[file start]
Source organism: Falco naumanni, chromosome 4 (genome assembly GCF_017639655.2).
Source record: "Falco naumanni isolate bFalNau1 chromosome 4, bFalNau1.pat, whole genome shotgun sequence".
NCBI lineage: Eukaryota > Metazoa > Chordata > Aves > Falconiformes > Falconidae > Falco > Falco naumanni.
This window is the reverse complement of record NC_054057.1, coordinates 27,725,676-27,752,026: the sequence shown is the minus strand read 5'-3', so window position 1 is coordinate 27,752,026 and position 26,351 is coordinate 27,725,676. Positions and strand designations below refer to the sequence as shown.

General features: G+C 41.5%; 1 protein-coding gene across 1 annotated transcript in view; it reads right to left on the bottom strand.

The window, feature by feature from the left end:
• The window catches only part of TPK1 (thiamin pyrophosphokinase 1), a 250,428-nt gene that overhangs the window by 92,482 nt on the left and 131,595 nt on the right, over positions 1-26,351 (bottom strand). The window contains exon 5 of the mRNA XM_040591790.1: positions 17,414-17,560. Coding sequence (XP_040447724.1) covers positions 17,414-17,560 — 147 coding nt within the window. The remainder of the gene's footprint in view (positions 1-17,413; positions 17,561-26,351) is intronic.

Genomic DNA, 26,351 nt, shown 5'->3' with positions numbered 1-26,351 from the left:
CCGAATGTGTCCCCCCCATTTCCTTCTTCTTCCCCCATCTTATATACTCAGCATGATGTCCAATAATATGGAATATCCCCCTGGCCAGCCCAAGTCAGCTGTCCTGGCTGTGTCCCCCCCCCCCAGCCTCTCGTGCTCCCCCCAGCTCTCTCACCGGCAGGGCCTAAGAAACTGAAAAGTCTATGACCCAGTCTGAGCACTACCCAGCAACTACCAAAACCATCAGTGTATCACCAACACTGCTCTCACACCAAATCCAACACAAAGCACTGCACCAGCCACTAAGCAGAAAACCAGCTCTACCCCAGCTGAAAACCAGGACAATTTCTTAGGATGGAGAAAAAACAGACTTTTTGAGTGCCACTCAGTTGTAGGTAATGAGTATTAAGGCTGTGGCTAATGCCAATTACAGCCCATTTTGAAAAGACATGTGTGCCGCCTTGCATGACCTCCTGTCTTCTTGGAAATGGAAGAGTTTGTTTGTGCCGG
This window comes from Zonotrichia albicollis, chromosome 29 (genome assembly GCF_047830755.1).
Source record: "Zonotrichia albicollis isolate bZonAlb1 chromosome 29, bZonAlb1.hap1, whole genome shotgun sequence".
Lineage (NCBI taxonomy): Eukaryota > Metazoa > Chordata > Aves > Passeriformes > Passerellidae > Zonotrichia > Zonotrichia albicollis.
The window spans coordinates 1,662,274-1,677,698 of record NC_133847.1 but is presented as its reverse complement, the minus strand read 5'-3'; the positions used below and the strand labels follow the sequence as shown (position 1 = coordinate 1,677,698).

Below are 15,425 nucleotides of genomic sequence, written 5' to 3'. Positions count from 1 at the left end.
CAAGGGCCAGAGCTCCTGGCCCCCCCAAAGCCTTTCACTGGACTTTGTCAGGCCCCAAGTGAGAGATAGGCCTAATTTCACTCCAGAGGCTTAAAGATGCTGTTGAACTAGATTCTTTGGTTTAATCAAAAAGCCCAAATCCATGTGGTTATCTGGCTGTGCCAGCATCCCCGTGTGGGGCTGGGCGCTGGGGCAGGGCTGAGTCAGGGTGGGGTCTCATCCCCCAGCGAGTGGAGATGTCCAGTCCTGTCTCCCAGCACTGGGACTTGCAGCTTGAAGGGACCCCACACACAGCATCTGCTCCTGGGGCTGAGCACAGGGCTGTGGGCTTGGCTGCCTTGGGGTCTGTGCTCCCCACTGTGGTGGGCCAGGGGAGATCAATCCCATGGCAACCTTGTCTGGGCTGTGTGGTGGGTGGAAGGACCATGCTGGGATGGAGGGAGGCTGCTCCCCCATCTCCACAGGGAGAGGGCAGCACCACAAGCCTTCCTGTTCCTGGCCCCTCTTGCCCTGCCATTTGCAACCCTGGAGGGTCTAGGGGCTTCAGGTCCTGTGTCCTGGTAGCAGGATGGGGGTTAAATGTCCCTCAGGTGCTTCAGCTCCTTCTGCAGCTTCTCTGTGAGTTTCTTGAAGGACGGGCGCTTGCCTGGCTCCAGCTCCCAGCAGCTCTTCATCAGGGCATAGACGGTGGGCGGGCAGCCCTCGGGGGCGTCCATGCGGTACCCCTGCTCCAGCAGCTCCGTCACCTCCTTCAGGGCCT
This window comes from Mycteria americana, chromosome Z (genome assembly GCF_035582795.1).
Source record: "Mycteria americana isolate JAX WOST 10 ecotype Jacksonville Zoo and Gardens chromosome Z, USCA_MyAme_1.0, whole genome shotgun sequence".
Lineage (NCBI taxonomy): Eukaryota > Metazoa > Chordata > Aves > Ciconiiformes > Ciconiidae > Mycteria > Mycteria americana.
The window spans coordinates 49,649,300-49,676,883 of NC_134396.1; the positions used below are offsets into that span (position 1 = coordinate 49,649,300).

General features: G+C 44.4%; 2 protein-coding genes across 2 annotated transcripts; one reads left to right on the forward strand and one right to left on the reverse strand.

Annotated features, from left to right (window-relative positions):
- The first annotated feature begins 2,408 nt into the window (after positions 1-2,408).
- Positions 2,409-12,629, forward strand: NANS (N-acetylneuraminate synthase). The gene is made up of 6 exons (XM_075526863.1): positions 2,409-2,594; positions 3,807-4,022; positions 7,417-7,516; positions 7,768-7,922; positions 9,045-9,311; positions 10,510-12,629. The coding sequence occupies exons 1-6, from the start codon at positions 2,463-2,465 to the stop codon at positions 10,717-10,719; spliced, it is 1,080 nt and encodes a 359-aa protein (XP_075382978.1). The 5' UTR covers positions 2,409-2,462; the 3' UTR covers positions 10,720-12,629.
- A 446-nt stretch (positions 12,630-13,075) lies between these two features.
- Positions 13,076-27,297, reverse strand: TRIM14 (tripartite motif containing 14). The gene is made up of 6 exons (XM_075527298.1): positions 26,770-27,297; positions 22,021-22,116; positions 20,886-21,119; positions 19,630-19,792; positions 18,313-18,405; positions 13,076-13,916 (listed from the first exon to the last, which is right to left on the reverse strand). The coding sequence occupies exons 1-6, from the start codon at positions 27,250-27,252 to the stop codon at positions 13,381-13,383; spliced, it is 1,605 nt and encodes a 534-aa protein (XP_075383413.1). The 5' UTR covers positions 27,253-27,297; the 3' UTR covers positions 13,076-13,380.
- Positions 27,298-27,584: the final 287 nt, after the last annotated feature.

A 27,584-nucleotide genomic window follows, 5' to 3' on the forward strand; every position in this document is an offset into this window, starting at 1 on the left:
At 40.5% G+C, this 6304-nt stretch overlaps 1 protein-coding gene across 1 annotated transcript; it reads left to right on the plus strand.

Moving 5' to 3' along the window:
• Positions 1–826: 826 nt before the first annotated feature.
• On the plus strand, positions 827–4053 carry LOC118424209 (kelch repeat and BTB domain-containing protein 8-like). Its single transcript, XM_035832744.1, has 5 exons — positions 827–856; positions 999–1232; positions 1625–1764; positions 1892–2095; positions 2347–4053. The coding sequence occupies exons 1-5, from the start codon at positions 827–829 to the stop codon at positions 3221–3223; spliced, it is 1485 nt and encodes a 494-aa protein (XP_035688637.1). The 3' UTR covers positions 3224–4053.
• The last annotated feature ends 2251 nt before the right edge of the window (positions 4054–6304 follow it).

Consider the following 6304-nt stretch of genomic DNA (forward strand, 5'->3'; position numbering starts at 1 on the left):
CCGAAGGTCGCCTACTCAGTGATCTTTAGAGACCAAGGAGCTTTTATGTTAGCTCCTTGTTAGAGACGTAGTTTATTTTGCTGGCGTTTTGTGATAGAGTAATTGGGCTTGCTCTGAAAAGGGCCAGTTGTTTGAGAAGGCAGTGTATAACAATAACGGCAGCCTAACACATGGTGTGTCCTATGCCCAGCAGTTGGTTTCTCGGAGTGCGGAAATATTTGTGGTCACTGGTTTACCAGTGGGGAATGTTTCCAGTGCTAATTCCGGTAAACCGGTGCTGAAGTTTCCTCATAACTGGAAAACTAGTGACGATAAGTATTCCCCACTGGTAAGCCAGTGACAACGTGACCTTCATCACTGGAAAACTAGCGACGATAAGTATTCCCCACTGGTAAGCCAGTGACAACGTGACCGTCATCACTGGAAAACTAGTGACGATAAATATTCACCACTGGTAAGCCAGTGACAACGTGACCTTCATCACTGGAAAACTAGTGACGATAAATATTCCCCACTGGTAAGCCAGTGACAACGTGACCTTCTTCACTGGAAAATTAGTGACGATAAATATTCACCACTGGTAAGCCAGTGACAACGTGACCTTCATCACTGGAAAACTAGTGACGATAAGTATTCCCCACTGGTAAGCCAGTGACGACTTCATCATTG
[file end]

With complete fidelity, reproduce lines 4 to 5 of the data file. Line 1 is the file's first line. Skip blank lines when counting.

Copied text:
This window is the reverse complement of record NC_054057.1, coordinates 27,725,676-27,752,026: the sequence shown is the minus strand read 5'-3', so window position 1 is coordinate 27,752,026 and position 26,351 is coordinate 27,725,676. Positions and strand designations below refer to the sequence as shown.

General features: G+C 41.5%; 1 protein-coding gene across 1 annotated transcript in view; it reads right to left on the bottom strand.